Another fan in the audience, Carolina Rocha, said Lopes’ win was “well deserved, we were cheering for her all along. Her smile and her friendliness was what set her apart from the others. She also answered her question very well, that likely helped her a lot.”

  23. creolechild says:

    Thank you, Seeta, and Critical Mass Progress!

    Dictators over POC – Written by: Seeta on September 12, 2011

    The Advancement Project, in partnership with Michigan Forward and New Media Advocacy Project, has released a video detailing Michigan’s attack on democracy, voting rights and people of color. Michigan’s state legislature passed Local Government and School District Fiscal Accountability Act on March 16,2011. Also known as Public Act 4, this law greatly increases the power and authority of Emergency Managers who can be appointed by the Governor to deal with financial emergencies in schools, cities, villages and townships.

    Across Michigan voters have been disenfranchised in Detroit, Benton Harbor, Ecorse and Pontiac under this new legislation. More communities under the threat of Emergency Management are Flint, Highland Park and a potential 150 + school districts across Michigan.

    Benton Harbor has seen the most extreme situation where an Emergency Manager has now seized total control of the entire. The order went into effect on April 14,2011 and has virtually stripped citizens of their voting power! In Pontiac, a past manager sold the treasured and historic Pontiac Silverdome stadium for only $583,000 when it cost over $55 million to build.

    In Ecorse, emergency managers in both cities made major layoffs to the firefighter and police departments,outsourcing many of the jobs to neighboring cities. Lastly in Detroit, the emergency manager for the largest school system in Michigan has closed schools, and threatens to increase class sizes to 60 students, and completely ignored parent and student voices!

    [Click on link to view video.]

  24. creolechild says:

    Thank you, Critical Mass Progress!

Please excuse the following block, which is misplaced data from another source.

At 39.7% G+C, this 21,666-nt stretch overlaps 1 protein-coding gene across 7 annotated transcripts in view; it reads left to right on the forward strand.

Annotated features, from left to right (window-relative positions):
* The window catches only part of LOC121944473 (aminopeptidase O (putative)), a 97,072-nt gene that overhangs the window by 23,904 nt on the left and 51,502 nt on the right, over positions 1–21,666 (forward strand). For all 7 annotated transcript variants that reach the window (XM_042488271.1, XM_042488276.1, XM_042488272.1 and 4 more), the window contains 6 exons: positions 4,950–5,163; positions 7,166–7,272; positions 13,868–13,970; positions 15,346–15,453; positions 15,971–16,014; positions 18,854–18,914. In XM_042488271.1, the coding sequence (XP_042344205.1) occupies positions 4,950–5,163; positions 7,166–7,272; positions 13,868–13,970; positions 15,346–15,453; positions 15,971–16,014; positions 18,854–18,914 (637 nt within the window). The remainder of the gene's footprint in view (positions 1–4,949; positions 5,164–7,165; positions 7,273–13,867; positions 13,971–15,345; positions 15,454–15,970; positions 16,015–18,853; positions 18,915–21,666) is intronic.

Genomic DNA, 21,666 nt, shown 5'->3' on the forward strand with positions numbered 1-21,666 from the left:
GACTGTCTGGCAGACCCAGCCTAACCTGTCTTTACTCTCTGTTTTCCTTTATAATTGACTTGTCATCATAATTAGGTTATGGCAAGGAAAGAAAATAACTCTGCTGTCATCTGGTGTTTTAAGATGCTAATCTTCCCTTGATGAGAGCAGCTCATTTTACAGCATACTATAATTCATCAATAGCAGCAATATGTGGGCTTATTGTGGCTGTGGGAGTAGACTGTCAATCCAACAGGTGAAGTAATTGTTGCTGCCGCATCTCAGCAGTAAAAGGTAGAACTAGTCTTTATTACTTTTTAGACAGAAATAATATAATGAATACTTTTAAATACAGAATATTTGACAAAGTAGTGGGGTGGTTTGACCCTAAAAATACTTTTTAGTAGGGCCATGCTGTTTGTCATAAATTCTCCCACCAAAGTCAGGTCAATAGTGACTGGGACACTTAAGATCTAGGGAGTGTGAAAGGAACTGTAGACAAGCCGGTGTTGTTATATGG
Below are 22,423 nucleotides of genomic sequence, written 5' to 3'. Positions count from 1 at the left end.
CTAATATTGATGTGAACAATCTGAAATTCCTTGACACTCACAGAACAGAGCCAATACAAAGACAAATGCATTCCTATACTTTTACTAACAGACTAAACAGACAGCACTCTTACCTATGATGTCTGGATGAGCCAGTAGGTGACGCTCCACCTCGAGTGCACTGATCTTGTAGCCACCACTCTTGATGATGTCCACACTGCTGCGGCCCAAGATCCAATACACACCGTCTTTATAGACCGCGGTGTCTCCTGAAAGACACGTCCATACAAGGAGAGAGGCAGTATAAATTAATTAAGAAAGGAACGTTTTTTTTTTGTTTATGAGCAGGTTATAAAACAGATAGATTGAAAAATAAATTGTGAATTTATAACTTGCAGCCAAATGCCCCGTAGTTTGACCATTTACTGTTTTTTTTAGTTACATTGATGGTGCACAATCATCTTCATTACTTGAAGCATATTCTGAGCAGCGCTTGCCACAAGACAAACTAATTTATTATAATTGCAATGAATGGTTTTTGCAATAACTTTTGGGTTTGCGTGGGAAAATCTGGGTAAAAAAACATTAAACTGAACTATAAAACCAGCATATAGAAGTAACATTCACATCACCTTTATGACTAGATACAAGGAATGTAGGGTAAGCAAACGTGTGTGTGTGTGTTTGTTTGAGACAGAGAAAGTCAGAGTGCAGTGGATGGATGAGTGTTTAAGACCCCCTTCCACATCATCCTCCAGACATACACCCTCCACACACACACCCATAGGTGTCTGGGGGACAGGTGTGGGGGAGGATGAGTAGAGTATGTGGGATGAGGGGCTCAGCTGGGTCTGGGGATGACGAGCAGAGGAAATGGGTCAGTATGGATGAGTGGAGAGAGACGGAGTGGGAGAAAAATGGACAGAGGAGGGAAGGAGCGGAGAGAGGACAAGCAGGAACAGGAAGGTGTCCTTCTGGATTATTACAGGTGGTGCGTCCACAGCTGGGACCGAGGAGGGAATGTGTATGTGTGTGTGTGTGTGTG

Republicans block Senate disaster aid bill – By ANDREW TAYLOR

    Republicans blocked an effort Monday by Senate Democrats to quickly pass a $7 billion aid package for victims of recent natural disasters like Hurricane Irene, tornadoes in the Midwest and the South and floods along the Mississippi, Missouri and other rivers. On a 53-33 vote, the Senate rejected an attempt by Majority Leader Harry Reid, D-Nev., to bring up a bill that Democrats had hoped to use to replenish the Federal Emergency Management Agency’s depleted disaster fund. Democrats needed 60 votes to advance the measure. Reid said FEMA has spent almost $400 million in the past two weeks on emergency help like food and shelter following Irene and has only about $300 million left.

    President Barack Obama on Friday asked Congress for $500 million to make sure the disaster fund doesn’t run out of cash before the end of the month. He also officially asked for $4.6 billion for the upcoming budget year that starts Oct. 1. Earlier Monday, House Majority Leader Eric Cantor, R-Va., said Republicans will attach a disaster aid package to must-pass legislation for keeping the government fully running past Sept. 30. That stopgap spending bill is likely to advance next week.

    “They’re playing around the edges of what really needs to be done,” Reid complained, saying hundreds of millions of dollars is needed to rebuild places like Joplin, Mo., where a tornado in May destroyed more than 7,000 homes and 10 school buildings and killed 159 people.

  25. NMP1 says:

    President Obama sets record of women and minority judicial nominations. Do liberals count this as change?

    • rikyrah says:

      1. it’s an underreported story.

      2. you will NEVER convince me that THIS isn’t a whole lot of the reason why the GOP is holding up so many of his judicial appointments. can you imagine what the numbers would look like if POTUS had ALL of his judicial appoints let through? the sheer numbers?

  26. Ametia says:

    Debbie Wasserman Schultz on teh Teabagger debate

  27. rikyrah says:

    After Promising To Focus On Jobs, Gov. Rick Scott Signals He’ll Reject Billions Of Dollars From Obama Jobs Plan
    By Marie Diamond on Sep 12, 2011 at 12:50 pm

    Top economic analysts have weighed in with positive reviews of President Obama’s recently unveiled jobs plan to spur job creation. Mark Zandi, chief economist at Moody’s Analytics, predicted that Obama’s “American Jobs Act” will likely add 1.9 million jobs and grow the economy by 2 percent. Meanwhile, the nonpartisan Economic Policy Institute reported that it would boost employment by around 4.3 million jobs, with 2.6 million jobs coming from new initiatives alone.

    But Florida Gov. Rick Scott (R) and other GOP legislators in the state are strongly indicating they will reject billions in federal aid that could be used to create jobs in Florida:

    Gov. Rick Scott and top Florida Republicans are sending early signals they could reject the billions in federal aid that could flow to the state under President Barack Obama’s jobs proposal.

    Florida has a 10.7 percent unemployment rate that is higher than the national average. But Scott and GOP legislative leaders said the plan outlined by President Barack Obama was too similar to the nearly $800 billion stimulus package that was approved by Congress back in 2009.